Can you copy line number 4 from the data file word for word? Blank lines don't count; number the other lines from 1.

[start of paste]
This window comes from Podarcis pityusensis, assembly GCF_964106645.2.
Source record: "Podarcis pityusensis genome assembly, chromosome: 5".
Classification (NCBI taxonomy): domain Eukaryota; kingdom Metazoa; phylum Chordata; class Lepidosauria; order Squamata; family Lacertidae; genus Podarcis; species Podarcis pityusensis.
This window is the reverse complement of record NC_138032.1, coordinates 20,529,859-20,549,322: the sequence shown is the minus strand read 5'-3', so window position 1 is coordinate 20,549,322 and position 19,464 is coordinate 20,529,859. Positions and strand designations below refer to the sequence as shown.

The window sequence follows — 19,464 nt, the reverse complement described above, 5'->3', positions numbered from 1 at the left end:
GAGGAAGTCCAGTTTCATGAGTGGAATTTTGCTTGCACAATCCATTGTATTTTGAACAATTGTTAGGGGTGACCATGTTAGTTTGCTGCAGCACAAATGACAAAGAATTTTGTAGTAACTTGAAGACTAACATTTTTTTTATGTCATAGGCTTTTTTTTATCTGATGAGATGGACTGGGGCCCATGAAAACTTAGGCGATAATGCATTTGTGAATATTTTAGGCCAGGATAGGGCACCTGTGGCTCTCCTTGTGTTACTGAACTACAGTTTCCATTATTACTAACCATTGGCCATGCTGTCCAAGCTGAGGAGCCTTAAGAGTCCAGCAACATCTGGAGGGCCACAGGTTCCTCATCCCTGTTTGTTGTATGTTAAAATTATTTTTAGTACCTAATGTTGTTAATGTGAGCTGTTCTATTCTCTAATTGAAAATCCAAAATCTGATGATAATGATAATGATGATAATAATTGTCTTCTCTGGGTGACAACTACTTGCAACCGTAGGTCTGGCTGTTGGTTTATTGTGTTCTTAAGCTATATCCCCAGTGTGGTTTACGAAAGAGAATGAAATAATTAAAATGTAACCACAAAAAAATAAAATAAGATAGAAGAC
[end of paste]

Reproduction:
This window is the reverse complement of record NC_138032.1, coordinates 20,529,859-20,549,322: the sequence shown is the minus strand read 5'-3', so window position 1 is coordinate 20,549,322 and position 19,464 is coordinate 20,529,859. Positions and strand designations below refer to the sequence as shown.